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Gateway to Discovery to hold drive-thru fundraiser

-Messenger file photo
Gateway to Discovery graduate Lillie Weir celebrated over two years sober from meth in July, the longest the 21-year-old has been sober since she started using at age 13. The organization is holding a fundraiser Nov. 6-7 to support the program to help women overcome addictions.

Gateway to Discovery’s sweets fundraiser is making changes this year as it adapts to pandemic challenges.

This year’s fundraiser, a Sweet Treat Drive Thru, will be held at Hope Sweet Hope Studios, 1900 Fifth Ave. S. For $20, patrons will receive a box full of sweet, handmade treats from local vendors. Those wishing to support the organization can stop by from noon to 5 p.m. on Nov. 6 and from 10 a.m. to 4 p.m. on Nov. 8

Gateway to Discovery’s fundraiser will no longer be held at the Webster County Fairgrounds.

In addition to the drive thru, the non-profit will be holding three Facebook silent auctions, with three separate rounds over the first three weeks of November.

Raffle items this year will be available starting Monday, Nov. 2 at noon. Raffle tickets can be purchased during studio hours any time for $5 until Nov. 30.

Gateway to Discovery helps women struggling with addiction through a two-year residency program. In addition to providing treatment, classes and a safe living environment away from old social circles rife with substance abuse, the Gateway to Discovery program funds graduates with a humble stipend. Participants also help run the Hope Sweet Hope Studios shop.

In exchange for agreeing to not go out to work, but instead devote their full attention to recovery, each week participants receive $25, and have another $15 socked away into a savings account they can access when they graduate. Modeled after a program in Tennessee, the savings account helps graduates get a fresh start in life as they move out of the group home to reestablish their lives.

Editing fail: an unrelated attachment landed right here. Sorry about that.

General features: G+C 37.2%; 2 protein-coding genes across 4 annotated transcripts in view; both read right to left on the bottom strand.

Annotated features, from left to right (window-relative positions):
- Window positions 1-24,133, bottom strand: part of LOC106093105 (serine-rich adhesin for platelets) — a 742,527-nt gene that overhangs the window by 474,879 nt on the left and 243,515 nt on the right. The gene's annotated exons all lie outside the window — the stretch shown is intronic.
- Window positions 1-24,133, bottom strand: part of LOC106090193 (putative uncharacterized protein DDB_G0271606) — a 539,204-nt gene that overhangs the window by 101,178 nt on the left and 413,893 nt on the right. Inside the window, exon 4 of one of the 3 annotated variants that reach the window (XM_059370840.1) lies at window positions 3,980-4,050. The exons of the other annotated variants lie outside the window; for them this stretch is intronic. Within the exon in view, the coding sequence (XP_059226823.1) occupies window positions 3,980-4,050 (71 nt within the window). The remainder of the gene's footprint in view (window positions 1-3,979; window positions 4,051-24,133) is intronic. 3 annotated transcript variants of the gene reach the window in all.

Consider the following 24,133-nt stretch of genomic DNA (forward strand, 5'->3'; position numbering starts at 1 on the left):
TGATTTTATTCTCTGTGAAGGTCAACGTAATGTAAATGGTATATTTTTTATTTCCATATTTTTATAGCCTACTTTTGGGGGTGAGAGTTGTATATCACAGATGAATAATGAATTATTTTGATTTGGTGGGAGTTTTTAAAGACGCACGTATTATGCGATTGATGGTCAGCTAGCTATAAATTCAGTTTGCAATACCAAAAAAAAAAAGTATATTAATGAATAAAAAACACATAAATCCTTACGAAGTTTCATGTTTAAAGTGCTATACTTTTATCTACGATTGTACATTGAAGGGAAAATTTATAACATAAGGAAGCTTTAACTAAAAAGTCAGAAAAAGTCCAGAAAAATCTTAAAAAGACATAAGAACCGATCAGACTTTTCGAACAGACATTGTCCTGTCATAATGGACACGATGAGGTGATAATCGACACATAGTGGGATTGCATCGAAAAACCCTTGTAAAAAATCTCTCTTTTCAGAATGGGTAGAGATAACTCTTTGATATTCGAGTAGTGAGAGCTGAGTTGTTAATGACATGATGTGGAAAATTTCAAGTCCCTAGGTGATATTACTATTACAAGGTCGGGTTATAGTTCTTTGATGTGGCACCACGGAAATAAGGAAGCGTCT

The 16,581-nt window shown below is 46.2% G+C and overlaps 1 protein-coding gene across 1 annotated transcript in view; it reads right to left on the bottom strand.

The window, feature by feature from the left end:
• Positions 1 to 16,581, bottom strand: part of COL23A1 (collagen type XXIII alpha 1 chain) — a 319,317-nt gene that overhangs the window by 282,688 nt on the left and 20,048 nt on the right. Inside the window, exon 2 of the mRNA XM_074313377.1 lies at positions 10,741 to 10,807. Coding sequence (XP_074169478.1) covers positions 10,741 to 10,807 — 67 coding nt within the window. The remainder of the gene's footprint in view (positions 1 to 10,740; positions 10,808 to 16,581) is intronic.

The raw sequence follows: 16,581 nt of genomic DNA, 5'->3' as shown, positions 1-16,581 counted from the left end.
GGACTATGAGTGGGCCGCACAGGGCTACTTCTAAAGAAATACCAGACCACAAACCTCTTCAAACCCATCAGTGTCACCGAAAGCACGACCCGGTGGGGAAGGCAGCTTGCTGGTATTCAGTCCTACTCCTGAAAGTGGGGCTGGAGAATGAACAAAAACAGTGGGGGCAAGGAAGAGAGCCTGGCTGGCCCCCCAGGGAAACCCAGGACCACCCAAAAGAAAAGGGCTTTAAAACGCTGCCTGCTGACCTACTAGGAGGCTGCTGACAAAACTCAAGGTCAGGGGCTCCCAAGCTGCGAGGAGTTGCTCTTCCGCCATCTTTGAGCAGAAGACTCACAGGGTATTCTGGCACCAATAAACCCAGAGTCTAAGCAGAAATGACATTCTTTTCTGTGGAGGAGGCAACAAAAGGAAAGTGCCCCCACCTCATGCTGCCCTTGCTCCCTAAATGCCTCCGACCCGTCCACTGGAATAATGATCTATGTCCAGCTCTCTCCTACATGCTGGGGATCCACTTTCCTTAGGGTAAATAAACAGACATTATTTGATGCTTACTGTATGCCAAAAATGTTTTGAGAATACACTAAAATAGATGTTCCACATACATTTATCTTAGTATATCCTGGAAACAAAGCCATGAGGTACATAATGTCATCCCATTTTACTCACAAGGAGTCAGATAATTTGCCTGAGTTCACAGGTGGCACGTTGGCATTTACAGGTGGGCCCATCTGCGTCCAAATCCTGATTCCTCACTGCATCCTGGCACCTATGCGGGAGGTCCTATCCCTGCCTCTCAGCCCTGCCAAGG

This year’s proud graduates include three women with remarkable stories of hope on their successful journey away from addiction.

Lillie Weir, a 21-year-old college student, reclaimed her life through the program after breaking an addiction to methamphetamine that started at age 14. By successfully completing the program, she has found fulfillment that has helped her reclaim the childhood that meth robbed her of. Now, she knows how to enjoy life without a chemical high.

It took a few more tries for graduate Sara Godinez, a 35-year-old mother, to get her life back on track. Gateway to Discovery was the last chance that stuck. She tried to get sober at least 15 times, starting when she was just 17.

The child of methamphetamine addicts, Godinez turned to alcohol early on in lieu of drugs to avoid the same fate that tore her family apart. Her paternal grandfather and six of his seven brothers died of cirrhosis of the liver.

Gateway to Discovery was the only program that would still take her, finally breaking the chain that tore her family apart — for good.

After losing everything by the time she was in her 40s, graduate Mary Wild also found unique success in Gateway to Discovery’s faith-based program that worked for her, unlike other attempts through treatment programs.

“I never knew how to live life on life’s terms. I knew I needed help,” said Wild. “But I didn’t know what kind of help I needed. I didn’t necessarily know I had a drinking problem — I just didn’t know how to live life.”

Now with a sisterhood of emotional support bolstering sobriety’s success, she couldn’t imagine life any other way.


If You Go

What: Gateway to Discovery fundraiser ‘Sweet Treat Drive Thru”

When: Noon to 5 p.m. Nov. 6, 10 a.m. to 4 p.m. Nov. 7

Where: Hope Sweet Hope Studios. 1900 Fifth Ave. S.


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